By Laurie Shaw
Editors Note: This post originally appeared on Eighty Five Points and is being cross posted on this blog.
On the 29th March 2017 the UK government activated Article 50, initiating a two-year countdown to the UK’s departure from the EU. The government has already stated that freedom of movement of people will end in March 2019. From that date onwards, all foreign footballers – regardless of their origin – could require a work permit to sign for a club in the UK. This would have enormous consequences for British clubs and the future of British football.
Over the last 20 years, freedom of movement of people (FoM) has transformed English football beyond all recognition. FoM bestows citizens of the European Union (or the wider European Economic Area) with the right to travel, reside and work in any member state. When an English football club decides whether to buy a foreign player it must consider the passports he holds. If the player holds an EU passport then there are no restrictions; from an employment perspective, he is treated the same as a UK national. If he does not hold an EU passport the club must obtain a work permit to enable him to play professionally in England.
The rules governing the issuance of work permits are clear and stringent: the player must either be an established international for a top-50 ranked nation in FIFA’s World Ranking, or the club must demonstrate that they are willing to pay a substantial amount, in transfer fees and wages, to bring him to England. There is clearly a huge difference between recruiting players from EU and non-EU countries.
In this post I explore the consequences of the end of freedom of movement of footballers to the UK. Based on a detailed, case-by-case analysis of nearly 1000 players imported since 1992, I will demonstrate that the majority would not have qualified for a work permit under the current rules, including players of the calibre of Cesc Fàbregas, Héctor Bellerín and N’Golo Kanté. I will investigate the impact of the end of FoM on the recruitment of players, and identify the clubs that would be most affected. I will show how, over the course of a decade, the proportion of foreign players in the EPL could return to the levels last seen in the 1990s.
For the sake of brevity I will refer to ‘EU players’ throughout this post; it should be assumed that this also encompasses players from EEA or EFTA member-states, i.e. Norway, Iceland, Liechtenstein and Switzerland.
The Moment that Changed Football
The most important moment in English domestic football arrived on 15th December 1995 with a decision from the European Court of Justice. Known as the ‘Bosman Ruling’ after the player that brought the case, the ECJ’s ruling had two major consequences. First, on the expiration of their contract, players could move freely between clubs. Often referred to as a “Bosman” transfer, a player would henceforth be free to sign for any club he wanted. Secondly, and potentially with even greater consequences, it was ruled that domestic quotas on players from other EU countries were illegal.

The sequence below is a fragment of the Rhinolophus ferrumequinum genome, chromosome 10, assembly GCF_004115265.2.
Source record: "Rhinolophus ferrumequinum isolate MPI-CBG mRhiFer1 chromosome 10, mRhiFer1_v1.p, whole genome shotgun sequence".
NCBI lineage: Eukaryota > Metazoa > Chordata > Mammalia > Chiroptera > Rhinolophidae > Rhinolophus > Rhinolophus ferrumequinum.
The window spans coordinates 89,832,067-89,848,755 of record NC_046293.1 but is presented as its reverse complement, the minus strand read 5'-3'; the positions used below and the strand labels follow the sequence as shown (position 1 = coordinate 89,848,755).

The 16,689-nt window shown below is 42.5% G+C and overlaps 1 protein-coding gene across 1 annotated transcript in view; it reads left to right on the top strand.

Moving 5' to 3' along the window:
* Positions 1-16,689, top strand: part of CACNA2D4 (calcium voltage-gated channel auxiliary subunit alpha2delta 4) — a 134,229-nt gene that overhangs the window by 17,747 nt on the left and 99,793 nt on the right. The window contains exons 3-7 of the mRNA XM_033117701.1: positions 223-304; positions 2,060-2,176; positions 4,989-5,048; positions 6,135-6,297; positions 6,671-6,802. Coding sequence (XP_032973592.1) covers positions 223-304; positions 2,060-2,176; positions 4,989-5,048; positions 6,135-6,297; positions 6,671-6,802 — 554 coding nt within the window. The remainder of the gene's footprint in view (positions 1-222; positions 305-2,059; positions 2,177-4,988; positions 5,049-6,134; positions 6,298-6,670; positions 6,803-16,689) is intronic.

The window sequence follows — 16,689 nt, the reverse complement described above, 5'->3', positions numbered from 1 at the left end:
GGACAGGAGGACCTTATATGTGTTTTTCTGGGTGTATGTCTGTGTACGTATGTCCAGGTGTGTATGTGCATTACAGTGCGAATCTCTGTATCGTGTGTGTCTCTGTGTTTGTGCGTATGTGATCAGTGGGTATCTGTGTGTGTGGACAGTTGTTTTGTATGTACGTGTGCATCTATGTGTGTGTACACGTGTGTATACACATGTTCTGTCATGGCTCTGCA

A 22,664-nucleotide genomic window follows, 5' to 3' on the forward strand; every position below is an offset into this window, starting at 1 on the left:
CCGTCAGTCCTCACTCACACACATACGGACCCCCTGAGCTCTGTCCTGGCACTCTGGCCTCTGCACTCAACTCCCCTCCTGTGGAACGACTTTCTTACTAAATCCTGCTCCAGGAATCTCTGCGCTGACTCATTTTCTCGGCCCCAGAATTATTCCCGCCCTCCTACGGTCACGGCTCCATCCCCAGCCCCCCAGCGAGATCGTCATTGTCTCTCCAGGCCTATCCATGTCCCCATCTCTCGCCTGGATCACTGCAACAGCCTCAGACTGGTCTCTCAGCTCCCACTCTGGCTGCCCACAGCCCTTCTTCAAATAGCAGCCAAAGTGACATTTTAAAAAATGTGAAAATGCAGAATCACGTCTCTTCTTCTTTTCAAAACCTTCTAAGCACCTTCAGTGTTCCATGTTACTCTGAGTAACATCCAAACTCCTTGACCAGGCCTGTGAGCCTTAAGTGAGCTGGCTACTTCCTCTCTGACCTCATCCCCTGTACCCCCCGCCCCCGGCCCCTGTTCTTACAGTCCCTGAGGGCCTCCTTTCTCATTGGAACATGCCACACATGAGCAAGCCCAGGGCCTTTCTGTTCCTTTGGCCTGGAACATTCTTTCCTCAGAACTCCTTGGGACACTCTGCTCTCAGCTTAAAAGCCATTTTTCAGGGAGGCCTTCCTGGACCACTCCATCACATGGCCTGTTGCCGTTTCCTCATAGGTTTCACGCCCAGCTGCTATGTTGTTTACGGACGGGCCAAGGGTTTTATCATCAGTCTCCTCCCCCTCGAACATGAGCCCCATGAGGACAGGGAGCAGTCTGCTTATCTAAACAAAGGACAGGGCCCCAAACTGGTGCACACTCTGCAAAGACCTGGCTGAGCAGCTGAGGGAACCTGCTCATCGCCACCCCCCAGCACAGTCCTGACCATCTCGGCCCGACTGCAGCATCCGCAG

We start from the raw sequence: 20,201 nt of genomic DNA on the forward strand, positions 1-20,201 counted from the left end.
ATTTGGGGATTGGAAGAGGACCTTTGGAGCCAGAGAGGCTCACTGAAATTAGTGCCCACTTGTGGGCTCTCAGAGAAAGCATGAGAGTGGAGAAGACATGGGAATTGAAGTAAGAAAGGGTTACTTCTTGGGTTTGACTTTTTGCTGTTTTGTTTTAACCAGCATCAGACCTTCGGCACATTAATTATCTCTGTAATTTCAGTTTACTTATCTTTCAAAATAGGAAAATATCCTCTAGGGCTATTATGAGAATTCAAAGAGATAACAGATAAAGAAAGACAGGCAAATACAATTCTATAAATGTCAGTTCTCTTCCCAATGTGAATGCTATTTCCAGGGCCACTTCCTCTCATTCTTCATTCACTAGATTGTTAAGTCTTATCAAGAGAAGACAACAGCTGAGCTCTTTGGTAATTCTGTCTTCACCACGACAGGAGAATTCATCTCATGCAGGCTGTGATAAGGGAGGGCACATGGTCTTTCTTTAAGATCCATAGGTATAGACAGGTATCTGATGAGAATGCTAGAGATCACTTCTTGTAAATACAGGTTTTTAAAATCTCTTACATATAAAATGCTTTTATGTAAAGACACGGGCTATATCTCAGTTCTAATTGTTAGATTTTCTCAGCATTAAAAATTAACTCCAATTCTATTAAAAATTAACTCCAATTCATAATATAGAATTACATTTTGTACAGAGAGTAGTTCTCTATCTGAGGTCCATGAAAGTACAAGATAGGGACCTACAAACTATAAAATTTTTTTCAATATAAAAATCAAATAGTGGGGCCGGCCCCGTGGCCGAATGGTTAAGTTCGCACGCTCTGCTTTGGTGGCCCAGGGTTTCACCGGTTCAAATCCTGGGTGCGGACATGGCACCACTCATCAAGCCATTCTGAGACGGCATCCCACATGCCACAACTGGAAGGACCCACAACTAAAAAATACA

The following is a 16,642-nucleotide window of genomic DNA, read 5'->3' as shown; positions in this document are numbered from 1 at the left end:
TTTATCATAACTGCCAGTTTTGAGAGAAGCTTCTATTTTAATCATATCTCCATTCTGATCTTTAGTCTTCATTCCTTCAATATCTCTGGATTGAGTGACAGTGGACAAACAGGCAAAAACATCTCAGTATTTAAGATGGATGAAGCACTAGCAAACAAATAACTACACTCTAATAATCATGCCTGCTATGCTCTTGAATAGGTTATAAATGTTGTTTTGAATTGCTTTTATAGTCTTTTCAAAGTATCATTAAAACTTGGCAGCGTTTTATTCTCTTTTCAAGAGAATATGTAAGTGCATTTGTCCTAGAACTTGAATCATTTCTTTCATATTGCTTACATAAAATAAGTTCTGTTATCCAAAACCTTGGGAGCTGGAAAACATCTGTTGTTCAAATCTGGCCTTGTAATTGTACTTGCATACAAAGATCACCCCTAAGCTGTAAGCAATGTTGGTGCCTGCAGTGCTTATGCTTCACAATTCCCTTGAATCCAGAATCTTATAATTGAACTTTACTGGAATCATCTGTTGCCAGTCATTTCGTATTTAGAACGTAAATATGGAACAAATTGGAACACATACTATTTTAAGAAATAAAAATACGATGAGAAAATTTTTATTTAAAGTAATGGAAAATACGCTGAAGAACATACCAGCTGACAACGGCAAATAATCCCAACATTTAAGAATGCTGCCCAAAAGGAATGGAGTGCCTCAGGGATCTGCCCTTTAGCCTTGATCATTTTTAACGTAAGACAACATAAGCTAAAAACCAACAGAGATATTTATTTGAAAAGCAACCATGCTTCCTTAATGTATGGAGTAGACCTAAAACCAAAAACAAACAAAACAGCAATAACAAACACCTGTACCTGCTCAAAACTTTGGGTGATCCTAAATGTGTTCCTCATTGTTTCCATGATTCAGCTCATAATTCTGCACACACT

Prior to the ruling, EPL clubs were allowed to field a maximum of three ‘foreign’ players in domestic league and cup matches. A foreign player was defined as someone that held neither a UK nor an Irish passport. There was no distinction between players from Belgium and Brazil, even though Belgians had held the right to live and work in the UK for several years under FoM. 15% of the players that featured in the 1994/95 season were classified as ‘foreign’.
In December 1995 that quota was rescinded, immediately removing all restrictions on fielding players from the EU. Clubs were still required to obtain work permits for non-EU players – a significant obstruction – but, because of freedom of movement, the demand for footballers with EU passports grew enormously. Cultural barriers aside, there were now no differences between recruiting a player from the Netherlands and Newcastle.
Figure 1 shows the proportion of players from the UK & Ireland (red line), the rest of the EU (blue line), and the rest of the world (black line) that were playing in the EPL in each season since its inception. In the earliest years, when the 3-foreigner rule was in force, 90% of EPL players held UK or Irish passports (although the proportion was slowly falling). In the years immediately following the ECJ’s ruling and the removal of the 3-foreigner rule, the proportion of players from the rest of the EU increased rapidly, tripling from 8% in 94/95 to 24% in 97/98, with a corresponding decline in the number of British and Irish players. The number of players from non-EU countries also increased, but much more gradually.
Figure 1: the proportion of domestic and foreign players in the EPL since 1992/93. The red line shows the percentage of UK & Irish players; the blue line, players from the rest of the EU/EEA; and the red line, players from the rest of the world. Foreign players that also held UK passports are counted as being from the UK. Data taken from transfermarkt.co.uk and other sources.
Over the last 20 years, the EU/EEA has expanded, bringing 12 new countries into the freedom of movement area. The proportion of UK and Irish players in the EPL has continued to decrease: last season they accounted for only 44% of all EPL players. Players from the rest of the EU accounted for 39%, with non-EU players accounting for 17%. Even in the Championship over 20% of players originated from the rest of the EU. Is there any other industry in which freedom of movement has had such a large impact on recruitment?
Brexit and the Future of English Football.